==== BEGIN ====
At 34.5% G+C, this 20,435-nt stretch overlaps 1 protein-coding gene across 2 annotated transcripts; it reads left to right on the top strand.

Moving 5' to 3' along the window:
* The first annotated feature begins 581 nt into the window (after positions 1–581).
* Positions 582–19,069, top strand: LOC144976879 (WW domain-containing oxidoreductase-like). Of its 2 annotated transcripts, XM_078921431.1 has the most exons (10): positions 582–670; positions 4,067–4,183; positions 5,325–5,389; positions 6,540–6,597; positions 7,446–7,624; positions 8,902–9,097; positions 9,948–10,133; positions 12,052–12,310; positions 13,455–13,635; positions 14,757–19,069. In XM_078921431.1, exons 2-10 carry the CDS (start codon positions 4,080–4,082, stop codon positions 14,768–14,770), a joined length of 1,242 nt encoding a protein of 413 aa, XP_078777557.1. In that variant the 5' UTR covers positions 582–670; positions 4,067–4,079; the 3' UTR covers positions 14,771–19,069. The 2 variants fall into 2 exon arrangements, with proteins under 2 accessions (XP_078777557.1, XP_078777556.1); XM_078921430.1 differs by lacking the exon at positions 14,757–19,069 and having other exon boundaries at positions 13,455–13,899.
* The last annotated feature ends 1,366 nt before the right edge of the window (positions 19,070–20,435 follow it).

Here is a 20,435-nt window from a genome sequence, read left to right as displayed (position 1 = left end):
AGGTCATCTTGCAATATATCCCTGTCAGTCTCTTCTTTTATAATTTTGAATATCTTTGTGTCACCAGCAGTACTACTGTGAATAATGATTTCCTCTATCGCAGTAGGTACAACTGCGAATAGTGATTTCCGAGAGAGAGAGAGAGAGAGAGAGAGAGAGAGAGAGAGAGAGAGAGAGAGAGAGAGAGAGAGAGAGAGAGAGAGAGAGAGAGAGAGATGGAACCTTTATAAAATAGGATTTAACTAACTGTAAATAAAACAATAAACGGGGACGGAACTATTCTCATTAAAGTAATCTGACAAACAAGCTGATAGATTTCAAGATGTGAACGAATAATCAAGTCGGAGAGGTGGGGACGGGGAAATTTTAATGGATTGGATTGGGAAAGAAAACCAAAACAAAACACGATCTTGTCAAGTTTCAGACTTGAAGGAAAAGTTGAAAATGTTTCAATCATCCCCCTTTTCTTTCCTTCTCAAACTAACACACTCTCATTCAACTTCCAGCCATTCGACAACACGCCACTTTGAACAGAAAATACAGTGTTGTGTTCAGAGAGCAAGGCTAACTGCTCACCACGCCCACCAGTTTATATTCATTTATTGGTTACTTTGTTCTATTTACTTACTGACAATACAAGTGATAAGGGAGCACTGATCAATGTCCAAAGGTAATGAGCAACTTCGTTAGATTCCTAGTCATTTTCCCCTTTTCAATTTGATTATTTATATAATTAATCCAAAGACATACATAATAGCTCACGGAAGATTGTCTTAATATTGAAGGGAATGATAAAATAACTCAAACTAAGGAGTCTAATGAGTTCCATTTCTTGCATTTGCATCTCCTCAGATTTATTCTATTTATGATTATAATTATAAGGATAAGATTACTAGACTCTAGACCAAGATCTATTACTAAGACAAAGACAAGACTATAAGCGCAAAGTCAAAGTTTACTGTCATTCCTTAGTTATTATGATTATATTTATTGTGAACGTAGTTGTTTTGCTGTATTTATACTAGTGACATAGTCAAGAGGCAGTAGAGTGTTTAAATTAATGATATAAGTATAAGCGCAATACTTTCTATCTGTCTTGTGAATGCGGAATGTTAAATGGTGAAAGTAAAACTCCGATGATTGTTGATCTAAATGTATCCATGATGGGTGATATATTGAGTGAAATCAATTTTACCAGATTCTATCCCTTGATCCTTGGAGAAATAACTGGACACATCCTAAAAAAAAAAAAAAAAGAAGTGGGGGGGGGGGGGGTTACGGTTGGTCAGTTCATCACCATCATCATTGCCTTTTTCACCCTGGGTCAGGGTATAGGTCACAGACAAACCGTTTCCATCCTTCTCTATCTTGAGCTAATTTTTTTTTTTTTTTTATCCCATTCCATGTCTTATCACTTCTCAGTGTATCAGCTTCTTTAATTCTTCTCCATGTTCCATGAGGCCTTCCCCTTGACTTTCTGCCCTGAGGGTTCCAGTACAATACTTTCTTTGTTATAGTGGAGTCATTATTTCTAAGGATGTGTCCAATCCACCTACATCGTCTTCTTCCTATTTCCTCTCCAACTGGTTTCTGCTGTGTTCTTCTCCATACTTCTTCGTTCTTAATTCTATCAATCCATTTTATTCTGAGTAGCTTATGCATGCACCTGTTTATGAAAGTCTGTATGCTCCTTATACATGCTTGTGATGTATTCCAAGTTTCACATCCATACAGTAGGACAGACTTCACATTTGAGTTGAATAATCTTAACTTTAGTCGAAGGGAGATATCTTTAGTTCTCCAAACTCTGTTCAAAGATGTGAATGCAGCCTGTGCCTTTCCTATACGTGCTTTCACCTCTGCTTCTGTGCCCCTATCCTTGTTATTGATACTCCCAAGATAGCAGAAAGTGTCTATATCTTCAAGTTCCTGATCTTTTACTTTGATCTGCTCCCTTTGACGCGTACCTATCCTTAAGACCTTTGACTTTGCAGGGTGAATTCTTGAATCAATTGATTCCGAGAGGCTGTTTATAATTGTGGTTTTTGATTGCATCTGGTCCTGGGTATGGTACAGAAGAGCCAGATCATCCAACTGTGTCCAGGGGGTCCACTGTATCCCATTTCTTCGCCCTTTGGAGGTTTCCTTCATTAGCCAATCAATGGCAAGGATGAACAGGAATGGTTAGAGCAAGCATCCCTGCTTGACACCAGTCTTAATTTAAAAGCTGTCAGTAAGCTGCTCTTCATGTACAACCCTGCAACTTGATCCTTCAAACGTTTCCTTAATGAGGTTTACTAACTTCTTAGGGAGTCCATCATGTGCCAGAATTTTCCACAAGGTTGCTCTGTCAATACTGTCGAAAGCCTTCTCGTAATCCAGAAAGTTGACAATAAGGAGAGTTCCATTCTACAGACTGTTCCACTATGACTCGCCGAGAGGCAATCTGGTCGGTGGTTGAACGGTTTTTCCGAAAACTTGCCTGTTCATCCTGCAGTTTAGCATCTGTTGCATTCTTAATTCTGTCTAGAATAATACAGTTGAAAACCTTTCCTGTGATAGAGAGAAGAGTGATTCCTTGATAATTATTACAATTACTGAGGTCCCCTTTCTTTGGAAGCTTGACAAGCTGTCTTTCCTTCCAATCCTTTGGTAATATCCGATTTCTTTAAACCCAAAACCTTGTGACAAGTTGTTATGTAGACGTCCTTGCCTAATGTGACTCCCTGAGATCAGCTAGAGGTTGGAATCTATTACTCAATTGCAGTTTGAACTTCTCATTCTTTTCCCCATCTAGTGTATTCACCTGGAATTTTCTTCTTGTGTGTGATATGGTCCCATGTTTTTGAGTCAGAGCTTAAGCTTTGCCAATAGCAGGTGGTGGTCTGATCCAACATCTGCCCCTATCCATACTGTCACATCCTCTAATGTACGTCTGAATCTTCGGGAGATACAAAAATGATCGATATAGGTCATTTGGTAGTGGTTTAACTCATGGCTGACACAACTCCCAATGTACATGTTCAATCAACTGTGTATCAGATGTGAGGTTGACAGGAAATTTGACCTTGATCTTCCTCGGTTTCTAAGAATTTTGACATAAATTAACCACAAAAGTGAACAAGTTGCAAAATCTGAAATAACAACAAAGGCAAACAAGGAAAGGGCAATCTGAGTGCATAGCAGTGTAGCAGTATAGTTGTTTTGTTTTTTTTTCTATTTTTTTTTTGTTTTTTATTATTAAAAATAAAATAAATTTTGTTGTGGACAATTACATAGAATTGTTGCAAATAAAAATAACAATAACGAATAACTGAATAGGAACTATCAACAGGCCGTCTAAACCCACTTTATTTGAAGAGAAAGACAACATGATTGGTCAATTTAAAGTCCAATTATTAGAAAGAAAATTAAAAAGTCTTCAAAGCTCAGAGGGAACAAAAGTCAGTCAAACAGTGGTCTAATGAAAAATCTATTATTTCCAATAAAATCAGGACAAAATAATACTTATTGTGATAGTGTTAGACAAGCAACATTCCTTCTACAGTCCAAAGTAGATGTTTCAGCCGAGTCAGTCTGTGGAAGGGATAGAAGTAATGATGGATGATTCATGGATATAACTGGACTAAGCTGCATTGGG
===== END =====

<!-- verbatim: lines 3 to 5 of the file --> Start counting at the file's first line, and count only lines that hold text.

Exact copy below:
* The first annotated feature begins 581 nt into the window (after positions 1–581).
* Positions 582–19,069, top strand: LOC144976879 (WW domain-containing oxidoreductase-like). Of its 2 annotated transcripts, XM_078921431.1 has the most exons (10): positions 582–670; positions 4,067–4,183; positions 5,325–5,389; positions 6,540–6,597; positions 7,446–7,624; positions 8,902–9,097; positions 9,948–10,133; positions 12,052–12,310; positions 13,455–13,635; positions 14,757–19,069. In XM_078921431.1, exons 2-10 carry the CDS (start codon positions 4,080–4,082, stop codon positions 14,768–14,770), a joined length of 1,242 nt encoding a protein of 413 aa, XP_078777557.1. In that variant the 5' UTR covers positions 582–670; positions 4,067–4,079; the 3' UTR covers positions 14,771–19,069. The 2 variants fall into 2 exon arrangements, with proteins under 2 accessions (XP_078777557.1, XP_078777556.1); XM_078921430.1 differs by lacking the exon at positions 14,757–19,069 and having other exon boundaries at positions 13,455–13,899.
* The last annotated feature ends 1,366 nt before the right edge of the window (positions 19,070–20,435 follow it).